Aura strong conjuration; CL 20th; Slot none; Weight 2 lbs.
This elegant blade is tinged blue, a color repeated in the facets of three cabochons set in the crossguard. Scaly green-black leather wraps a hilt seemingly made of woven, hair-thin metallic fibers.
Despite its best-known name, Vesper's Rapier is not necessarily a rapier. This weapon is a +3 keen speed sword, with the type of sword varying from wielder to wielder. Upon being taken up by a new owner, the weapon transforms into any type of sword of the wielder's choosing, mundane or exotic. From that point on, the weapon always transforms into that type of sword whenever it is held by that individual. While bearing Vesper's Rapier, the wielder gains a +4 bonus on Bluff and Diplomacy checks made to influence humanoids, and can use the rapier like a compass to point in the direction of the closest collection of gems, silver, or drinkable water as a standard action at will. The sword also grants the wielder the ability to either slip or tighten the bonds of the physical world, granting her the ability to cast dimension door, dimensional lock, or greater teleport. These powers have limits, though, as they can drain the sword's magical abilities for the day—dimensional lock and greater teleport can be used once per day and drain the sword immediately after their use; dimension door can be used at will, but drains the sword after 3 uses, though the wielder can continue to use dimension door even if the sword is drained (this is the only effect that functions even when the sword is drained). If the sword becomes drained, it loses all of its magical properties (aside from dimension door), including its +3 enhancement bonus, skill bonuses, and the keen and speed special abilities. All of these properties are restored every day at midnight.
Vesper's Rapier is destroyed if it is taken into a demiplane where time doesn't pass. Although this is the end of the sword, its true owner's existence is such that earlier incarnations of the weapon will continue to exist for ages.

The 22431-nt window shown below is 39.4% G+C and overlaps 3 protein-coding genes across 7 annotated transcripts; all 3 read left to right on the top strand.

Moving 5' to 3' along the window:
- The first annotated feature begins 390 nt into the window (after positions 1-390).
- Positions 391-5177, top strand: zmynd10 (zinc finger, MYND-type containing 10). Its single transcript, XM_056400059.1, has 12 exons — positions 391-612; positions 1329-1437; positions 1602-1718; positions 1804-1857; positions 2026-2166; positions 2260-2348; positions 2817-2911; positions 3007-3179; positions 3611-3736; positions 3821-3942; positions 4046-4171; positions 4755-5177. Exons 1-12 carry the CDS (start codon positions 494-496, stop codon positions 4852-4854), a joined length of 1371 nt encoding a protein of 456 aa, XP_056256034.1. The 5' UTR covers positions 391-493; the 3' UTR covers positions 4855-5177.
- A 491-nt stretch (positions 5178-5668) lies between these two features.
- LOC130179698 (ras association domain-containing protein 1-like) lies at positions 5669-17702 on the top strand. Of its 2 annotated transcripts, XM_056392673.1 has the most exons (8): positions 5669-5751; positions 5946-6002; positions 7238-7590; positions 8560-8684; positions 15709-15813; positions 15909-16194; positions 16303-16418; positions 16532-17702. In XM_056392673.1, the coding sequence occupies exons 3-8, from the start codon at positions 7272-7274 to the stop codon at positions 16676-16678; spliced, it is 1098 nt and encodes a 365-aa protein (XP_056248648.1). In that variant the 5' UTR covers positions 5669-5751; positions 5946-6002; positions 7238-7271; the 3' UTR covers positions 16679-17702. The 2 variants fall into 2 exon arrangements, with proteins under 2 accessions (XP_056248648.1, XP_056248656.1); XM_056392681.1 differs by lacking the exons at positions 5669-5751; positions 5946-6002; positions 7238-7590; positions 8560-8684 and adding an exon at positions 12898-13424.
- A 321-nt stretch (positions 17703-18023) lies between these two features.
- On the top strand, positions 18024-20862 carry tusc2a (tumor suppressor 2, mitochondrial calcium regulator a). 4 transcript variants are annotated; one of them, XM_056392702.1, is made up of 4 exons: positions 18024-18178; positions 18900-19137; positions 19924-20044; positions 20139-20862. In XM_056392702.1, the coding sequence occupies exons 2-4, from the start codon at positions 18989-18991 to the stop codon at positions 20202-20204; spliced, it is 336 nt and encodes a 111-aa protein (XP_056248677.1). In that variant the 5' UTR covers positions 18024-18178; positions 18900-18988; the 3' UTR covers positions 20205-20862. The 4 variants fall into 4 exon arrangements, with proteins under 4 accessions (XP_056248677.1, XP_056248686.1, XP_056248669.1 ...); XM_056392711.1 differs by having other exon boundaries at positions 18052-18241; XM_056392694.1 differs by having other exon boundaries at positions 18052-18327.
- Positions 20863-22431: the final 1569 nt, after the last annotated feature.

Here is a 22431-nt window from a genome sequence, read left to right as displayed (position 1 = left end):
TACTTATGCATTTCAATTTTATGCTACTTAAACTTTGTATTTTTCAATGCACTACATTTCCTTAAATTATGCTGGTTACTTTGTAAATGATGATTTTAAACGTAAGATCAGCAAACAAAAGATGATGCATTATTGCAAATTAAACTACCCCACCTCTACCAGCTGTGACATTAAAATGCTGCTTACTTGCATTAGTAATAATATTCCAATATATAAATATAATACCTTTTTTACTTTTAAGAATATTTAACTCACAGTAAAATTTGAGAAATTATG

As shameless a self-promoter as any bard ever was, Vesper arrogantly held his own legend above that of any other. In doing so, though, he effectively obscured the most remarkable element of a life full of adventures, renaming his stolen sword after himself. For ages untold, both those past and those still to come, Vesper's Rapier didn't belong to Vesper—it belonged to Shyka the Many, one of the Eldest.
Belonging not to one individual but to an untold number, the name “Shyka” is a title held by all who have ever and will ever claim the name and its position of rulership among the Eldest. This multitude shares dominion over Shyka's realm anachronistically, allowing each the opportunity to rule for short periods at all points in existence, from the ancient past to modern times to the distant future. Most who visit Shyka's realm find the seemingly ageless being different with every visit, sometimes changing mid-conversation. So it was when Vesper entered Shyka's realm, where he met Shyka as a being with rust-colored skin and hair like fire. Unlike most visitors, however, Vesper found that Shyka had been waiting for him. Cryptically, the Eldest informed the mortal that his time hadn't yet come, that he still had much to learn on Golarion, and that if he was to survive to his “determined moment,” he would need a protector. With that, Shyka granted Vesper his blade, a weapon that was at once his and also a host of swords carried by all those who were and would be Shyka. In Vesper's hands the weapon took the shape of a rapier—the weapon of one of Shyka's incarnations that the blade mistook him for. Vesper's travels eventually led him back to Golarion and to numerous other well-documented adventures. Despite Shyka's prophetic words, Vesper's life ended on the waters of Mist Lake in Bloodsworn Vale, when a group of demonic assassins ambushed him seemingly without provocation. Vesper's Rapier somehow eluded the demons, though, and years later turned up at the Pathfinder lodge in Woodsedge for a brief period. The weapon proves maddeningly difficult to track, as its shape—but not its rich decorations—changes from wielder to wielder.
Any who claim Vesper's Rapier find themselves embroiled in a mystery spanning lives and ages.